An optimal design method for local feedback controllers is given that decouples the control design from the graph structural properties.  In the case of continuous-time systems, the optimal design method guarantees synchronization on any graph with suitable connectedness properties.  In the case of discrete-time systems, a condition for synchronization is that the Mahler measure of unstable eigenvalues of the local systems be restricted by the condition number of the graph.  Thus, graphs with better topologies can tolerate a higher degree of inherent instability in the individual node dynamics.  A theory of duality between controllers and observers on communication graphs is given, including methods for cooperative output feedback control based on cooperative regulator designs.
In Part 2 of the talk, we discuss graphical games.  Standard differential multi-agent game theory has a centralized dynamics affected by the control policies of multiple agent players.  We give a new formulation for games on communication graphs.  Standard definitions of Nash equilibrium are not useful for graphical games since, though in Nash equilibrium, all agents may not achieve synchronization.  A strengthened definition of Interactive Nash equilibrium is given that guarantees that all agents are participants in the same game, and that all agents achieve synchronization while optimizing their own value functions.

Cooperative Control for Multi-Agent Systems in AC Microgrid Distributed Generation

Abstract:  With aging power distribution systems and new opportunities for renewable energy generation, the smart grid and microgrid are becoming increasingly important.  Microgrid allows the addition of local loads and local distributed generation (DG) including wind power, solar, hydroelectric, fuel cells, and micro-turbines.  Microgrid holds out the hope of scalable growth in power distribution systems by distributed coordination of local loads and local DG so as not to overload existing power grid generation and transmission capabilities.  Sample microgrids are smart buildings, isolated rural systems, and offshore drilling systems.  Microgrid takes power from the main power grid when needed, and is able to provide power back to the main power system when there is local generation excess.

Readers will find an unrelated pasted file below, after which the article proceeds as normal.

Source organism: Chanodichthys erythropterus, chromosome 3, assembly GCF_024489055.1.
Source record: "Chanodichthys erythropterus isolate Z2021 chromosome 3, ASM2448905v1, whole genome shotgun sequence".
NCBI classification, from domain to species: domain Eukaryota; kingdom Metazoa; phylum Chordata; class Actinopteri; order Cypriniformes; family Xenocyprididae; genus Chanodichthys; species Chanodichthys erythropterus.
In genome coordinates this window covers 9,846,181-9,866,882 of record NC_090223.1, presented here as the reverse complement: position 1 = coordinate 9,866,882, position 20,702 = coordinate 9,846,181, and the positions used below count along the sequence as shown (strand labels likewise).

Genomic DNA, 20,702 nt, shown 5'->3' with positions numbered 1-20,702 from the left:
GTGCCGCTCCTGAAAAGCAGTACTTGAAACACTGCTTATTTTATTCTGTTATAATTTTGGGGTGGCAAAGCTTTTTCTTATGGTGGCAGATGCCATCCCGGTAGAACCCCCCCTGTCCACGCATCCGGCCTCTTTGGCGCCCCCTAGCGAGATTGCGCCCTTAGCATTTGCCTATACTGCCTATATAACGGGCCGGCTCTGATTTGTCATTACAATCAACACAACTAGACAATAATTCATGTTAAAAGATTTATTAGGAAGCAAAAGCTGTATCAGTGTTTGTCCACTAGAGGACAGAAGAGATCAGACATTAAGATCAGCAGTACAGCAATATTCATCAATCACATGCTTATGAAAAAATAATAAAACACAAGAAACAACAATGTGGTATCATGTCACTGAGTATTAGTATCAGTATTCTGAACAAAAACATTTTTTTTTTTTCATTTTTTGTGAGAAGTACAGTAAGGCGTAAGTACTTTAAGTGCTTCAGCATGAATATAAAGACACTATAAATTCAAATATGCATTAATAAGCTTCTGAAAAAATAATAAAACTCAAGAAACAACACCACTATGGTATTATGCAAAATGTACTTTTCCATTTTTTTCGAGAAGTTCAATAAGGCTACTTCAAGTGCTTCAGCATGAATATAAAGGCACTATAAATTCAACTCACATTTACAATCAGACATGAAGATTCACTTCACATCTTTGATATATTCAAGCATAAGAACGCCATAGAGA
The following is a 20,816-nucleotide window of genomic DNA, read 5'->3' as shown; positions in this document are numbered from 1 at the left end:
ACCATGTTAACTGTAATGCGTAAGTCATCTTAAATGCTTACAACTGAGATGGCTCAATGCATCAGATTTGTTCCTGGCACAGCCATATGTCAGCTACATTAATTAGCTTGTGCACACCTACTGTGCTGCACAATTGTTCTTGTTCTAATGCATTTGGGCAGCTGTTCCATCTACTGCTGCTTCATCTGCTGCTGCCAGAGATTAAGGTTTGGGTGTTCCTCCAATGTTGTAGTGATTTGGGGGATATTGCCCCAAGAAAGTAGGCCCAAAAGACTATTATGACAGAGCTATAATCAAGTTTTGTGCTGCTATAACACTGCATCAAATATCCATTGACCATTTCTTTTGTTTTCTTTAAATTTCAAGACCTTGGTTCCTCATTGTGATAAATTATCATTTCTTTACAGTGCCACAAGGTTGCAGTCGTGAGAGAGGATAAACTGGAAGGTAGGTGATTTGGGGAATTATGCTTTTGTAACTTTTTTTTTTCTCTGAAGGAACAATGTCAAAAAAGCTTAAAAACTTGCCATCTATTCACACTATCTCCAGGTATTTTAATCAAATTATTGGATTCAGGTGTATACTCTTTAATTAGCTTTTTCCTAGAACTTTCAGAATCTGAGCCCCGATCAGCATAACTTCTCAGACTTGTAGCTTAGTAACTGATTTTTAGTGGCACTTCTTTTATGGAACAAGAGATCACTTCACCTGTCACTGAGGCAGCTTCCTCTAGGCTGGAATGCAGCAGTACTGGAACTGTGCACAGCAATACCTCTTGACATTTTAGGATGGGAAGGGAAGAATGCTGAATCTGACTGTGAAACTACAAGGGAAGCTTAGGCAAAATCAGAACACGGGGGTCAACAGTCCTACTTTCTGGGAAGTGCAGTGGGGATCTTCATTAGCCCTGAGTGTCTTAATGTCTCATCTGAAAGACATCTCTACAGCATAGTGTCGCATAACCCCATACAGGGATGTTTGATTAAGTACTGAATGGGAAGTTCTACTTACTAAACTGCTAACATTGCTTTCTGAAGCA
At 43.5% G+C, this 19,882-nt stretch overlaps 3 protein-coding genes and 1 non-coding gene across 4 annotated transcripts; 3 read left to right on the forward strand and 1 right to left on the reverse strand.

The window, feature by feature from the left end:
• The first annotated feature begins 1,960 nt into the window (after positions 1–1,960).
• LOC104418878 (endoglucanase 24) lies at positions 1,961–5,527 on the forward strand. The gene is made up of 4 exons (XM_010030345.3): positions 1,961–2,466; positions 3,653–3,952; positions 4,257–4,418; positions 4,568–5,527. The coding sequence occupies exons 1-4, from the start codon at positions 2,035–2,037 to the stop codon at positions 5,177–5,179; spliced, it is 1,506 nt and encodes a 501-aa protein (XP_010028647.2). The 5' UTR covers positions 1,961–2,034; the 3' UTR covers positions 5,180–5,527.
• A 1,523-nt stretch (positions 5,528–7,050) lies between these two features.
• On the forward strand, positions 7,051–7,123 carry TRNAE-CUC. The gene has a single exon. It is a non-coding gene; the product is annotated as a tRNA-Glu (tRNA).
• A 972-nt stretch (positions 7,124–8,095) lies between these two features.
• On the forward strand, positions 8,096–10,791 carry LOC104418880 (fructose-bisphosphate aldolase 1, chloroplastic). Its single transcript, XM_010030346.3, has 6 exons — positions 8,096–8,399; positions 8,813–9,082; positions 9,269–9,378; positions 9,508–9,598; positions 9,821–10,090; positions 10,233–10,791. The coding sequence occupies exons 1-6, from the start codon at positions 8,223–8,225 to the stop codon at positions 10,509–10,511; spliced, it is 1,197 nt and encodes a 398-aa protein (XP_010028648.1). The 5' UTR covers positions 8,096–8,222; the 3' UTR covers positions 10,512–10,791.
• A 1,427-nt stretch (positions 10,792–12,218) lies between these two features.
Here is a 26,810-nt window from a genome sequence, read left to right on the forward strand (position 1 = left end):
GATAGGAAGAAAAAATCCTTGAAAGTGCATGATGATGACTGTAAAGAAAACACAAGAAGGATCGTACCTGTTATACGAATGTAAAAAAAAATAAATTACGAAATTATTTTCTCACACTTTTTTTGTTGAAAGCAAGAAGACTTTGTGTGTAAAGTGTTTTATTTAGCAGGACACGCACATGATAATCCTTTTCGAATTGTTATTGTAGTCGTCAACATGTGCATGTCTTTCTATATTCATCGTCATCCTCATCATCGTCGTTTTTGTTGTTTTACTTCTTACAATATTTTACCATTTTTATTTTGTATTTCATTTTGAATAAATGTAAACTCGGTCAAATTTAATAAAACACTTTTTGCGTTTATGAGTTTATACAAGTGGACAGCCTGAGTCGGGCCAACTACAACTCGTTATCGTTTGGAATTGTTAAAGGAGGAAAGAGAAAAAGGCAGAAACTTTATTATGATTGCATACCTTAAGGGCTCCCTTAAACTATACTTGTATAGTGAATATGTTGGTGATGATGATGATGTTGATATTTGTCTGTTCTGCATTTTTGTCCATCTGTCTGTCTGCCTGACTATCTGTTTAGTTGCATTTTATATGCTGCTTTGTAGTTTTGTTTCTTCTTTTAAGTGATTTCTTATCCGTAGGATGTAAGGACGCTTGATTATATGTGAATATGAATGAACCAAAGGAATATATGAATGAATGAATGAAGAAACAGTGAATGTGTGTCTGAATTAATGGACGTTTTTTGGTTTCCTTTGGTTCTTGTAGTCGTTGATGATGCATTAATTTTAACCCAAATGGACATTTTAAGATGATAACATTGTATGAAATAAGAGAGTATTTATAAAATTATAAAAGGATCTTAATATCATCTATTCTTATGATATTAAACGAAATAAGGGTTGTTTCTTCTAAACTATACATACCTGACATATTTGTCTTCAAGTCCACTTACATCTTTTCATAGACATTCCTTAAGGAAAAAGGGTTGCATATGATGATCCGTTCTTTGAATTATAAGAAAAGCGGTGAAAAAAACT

When connected to the main distribution grid, microgrid receives a frequency reference from grid synchronous generators.  Standard operating procedures call for disconnecting microgrid from the main power grid when disturbances occur.  On disconnection, or in islanded mode, the absence of rotating synchronous generation leads to a loss of frequency references.  After islanding, it is necessary to return Microgrid DG frequencies to synchronization, provide voltage support, and ensure power quality.
In this talk we develop a new method of synchronization for cooperative systems linked by a communication graph topology that is based on a novel distributed feedback linearization technique.  This cooperative feedback linearization approach allows for different dynamics of agents such as occur in the DGs of a microgrid.  It is shown the new cooperative protocol design method allows for frequency synchronization, voltage synchronization, and distributed power balancing in a microgrid after a grid disconnection islanding event. The distributed nature of the cooperative feedback linearization method is shown to lead to sparse communication topologies that are more suited to microgrid control, more reliable, and more economical than standard centralized secondary power control methods.